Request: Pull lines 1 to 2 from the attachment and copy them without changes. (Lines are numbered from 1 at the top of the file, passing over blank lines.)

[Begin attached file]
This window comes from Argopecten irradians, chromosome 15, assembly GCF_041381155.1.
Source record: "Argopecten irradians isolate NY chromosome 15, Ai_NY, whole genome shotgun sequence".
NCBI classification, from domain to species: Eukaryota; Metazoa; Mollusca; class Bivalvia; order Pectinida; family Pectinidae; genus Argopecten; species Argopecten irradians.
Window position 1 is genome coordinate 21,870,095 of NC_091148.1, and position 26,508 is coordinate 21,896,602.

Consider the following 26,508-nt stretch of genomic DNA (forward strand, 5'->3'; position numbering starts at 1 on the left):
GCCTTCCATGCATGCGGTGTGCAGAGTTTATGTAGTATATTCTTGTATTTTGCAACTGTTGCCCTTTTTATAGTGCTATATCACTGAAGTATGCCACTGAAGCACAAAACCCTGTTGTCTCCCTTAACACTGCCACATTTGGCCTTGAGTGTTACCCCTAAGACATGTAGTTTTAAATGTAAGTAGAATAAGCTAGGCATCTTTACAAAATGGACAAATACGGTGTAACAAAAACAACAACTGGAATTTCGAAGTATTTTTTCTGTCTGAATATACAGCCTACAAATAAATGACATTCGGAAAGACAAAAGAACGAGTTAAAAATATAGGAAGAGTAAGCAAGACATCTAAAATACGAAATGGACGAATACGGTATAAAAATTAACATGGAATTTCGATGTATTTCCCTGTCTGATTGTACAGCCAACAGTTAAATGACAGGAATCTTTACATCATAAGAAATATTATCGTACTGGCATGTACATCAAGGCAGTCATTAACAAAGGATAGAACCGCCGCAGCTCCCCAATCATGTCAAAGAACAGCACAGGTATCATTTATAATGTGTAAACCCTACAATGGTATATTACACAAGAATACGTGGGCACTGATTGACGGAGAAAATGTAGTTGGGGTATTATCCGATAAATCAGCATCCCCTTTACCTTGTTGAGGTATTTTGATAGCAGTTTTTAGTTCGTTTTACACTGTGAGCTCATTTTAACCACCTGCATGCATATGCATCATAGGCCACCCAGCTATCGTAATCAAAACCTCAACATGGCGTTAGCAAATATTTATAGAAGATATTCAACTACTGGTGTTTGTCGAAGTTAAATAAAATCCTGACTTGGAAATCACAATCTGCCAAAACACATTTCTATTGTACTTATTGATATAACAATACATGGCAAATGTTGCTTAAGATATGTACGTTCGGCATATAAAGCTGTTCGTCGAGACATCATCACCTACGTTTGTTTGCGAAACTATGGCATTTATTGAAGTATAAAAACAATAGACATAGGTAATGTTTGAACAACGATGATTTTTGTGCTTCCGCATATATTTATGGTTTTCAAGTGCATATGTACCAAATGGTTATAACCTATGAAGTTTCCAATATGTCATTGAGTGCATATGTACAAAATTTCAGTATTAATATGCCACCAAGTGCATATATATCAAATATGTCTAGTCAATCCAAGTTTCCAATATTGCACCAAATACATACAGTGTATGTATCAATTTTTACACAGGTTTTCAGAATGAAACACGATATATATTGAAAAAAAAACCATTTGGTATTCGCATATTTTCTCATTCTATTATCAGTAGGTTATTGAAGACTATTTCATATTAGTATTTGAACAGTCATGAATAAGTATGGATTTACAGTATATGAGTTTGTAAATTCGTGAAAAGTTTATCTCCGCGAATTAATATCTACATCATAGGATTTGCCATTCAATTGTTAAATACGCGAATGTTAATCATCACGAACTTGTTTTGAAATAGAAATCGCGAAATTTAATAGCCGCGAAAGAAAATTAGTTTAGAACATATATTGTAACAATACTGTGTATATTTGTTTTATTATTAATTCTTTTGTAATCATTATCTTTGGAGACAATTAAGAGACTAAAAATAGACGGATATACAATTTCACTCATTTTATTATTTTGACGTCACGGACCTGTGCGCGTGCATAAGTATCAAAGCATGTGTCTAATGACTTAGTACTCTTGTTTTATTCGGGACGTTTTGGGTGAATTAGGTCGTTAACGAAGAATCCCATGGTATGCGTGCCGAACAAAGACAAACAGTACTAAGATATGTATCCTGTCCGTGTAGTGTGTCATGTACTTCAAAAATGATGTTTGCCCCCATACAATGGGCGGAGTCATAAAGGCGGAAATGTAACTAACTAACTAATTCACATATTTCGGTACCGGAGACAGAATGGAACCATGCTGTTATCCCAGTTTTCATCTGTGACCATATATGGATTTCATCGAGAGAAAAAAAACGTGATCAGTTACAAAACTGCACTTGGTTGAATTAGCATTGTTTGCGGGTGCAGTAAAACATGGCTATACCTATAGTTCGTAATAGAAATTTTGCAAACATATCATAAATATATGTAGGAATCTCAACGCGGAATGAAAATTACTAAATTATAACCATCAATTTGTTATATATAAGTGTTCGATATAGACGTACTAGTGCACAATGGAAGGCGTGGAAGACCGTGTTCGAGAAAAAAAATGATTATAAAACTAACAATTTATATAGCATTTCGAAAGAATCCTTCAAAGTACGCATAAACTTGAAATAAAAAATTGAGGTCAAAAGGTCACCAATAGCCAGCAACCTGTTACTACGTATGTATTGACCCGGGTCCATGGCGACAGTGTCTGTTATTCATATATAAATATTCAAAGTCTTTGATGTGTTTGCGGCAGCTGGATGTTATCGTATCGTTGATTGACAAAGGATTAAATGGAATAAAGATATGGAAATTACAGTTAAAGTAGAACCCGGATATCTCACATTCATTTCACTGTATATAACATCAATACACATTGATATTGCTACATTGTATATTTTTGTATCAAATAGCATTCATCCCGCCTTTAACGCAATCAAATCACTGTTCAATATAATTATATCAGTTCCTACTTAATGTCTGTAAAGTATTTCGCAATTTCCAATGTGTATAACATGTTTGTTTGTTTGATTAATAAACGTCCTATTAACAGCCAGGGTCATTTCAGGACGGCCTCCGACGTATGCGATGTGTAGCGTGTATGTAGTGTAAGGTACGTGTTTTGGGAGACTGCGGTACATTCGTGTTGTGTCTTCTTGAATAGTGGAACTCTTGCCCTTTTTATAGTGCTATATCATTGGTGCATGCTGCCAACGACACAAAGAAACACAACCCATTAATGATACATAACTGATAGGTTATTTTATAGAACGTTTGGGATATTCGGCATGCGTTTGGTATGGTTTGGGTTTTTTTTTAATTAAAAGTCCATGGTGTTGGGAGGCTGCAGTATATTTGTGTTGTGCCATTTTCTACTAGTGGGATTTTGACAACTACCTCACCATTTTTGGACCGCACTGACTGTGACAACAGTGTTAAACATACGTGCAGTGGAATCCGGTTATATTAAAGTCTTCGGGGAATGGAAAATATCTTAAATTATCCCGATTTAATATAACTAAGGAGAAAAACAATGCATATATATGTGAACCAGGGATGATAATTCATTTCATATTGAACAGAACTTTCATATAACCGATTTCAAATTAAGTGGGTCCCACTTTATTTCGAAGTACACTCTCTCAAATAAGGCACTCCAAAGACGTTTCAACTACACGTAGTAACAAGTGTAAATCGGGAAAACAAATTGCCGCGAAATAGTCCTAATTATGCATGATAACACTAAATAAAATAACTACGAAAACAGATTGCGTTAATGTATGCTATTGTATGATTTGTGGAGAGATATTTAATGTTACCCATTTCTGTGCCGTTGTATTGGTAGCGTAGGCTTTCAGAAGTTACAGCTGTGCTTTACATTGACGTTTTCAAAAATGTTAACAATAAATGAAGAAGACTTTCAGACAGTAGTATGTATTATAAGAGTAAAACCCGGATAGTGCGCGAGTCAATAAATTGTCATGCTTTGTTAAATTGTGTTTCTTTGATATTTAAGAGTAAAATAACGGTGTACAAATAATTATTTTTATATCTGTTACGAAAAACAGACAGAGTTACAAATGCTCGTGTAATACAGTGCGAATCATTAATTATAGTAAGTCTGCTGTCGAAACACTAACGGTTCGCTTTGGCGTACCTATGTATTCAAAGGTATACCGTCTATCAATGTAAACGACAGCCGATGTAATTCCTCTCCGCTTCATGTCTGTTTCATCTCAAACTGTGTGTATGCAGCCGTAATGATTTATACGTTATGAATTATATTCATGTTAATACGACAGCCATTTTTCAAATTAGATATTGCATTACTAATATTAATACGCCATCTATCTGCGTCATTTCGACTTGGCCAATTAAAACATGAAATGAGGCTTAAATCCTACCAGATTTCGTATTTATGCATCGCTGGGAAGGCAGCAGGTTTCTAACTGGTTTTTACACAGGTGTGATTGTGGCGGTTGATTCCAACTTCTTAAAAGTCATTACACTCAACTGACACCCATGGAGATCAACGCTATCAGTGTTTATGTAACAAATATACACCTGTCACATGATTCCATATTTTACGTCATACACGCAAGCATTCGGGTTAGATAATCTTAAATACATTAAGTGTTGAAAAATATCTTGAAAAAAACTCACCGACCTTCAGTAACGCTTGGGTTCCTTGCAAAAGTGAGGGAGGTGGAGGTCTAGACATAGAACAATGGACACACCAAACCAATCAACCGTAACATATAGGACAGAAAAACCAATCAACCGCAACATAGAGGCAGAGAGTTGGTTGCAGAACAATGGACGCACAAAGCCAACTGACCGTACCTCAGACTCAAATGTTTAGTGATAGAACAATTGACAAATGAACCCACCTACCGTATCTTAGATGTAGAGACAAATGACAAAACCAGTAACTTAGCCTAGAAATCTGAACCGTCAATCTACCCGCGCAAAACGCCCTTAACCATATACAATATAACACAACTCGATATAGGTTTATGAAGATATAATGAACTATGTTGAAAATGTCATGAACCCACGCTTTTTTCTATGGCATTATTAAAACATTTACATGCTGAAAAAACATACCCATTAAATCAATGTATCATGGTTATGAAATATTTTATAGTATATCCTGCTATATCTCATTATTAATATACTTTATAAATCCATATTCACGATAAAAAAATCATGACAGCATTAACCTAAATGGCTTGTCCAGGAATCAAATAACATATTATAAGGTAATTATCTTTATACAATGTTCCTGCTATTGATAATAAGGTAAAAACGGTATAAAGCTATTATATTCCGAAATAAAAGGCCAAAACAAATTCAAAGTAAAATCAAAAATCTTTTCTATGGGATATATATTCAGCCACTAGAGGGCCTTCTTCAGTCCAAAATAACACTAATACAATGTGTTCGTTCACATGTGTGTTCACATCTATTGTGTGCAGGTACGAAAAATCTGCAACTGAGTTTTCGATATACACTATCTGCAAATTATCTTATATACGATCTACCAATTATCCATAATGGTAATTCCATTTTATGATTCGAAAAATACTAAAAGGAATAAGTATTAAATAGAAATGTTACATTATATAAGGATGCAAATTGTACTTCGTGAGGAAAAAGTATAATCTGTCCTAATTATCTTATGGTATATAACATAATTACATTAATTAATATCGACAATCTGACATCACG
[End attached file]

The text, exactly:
This window comes from Argopecten irradians, chromosome 15, assembly GCF_041381155.1.
Source record: "Argopecten irradians isolate NY chromosome 15, Ai_NY, whole genome shotgun sequence".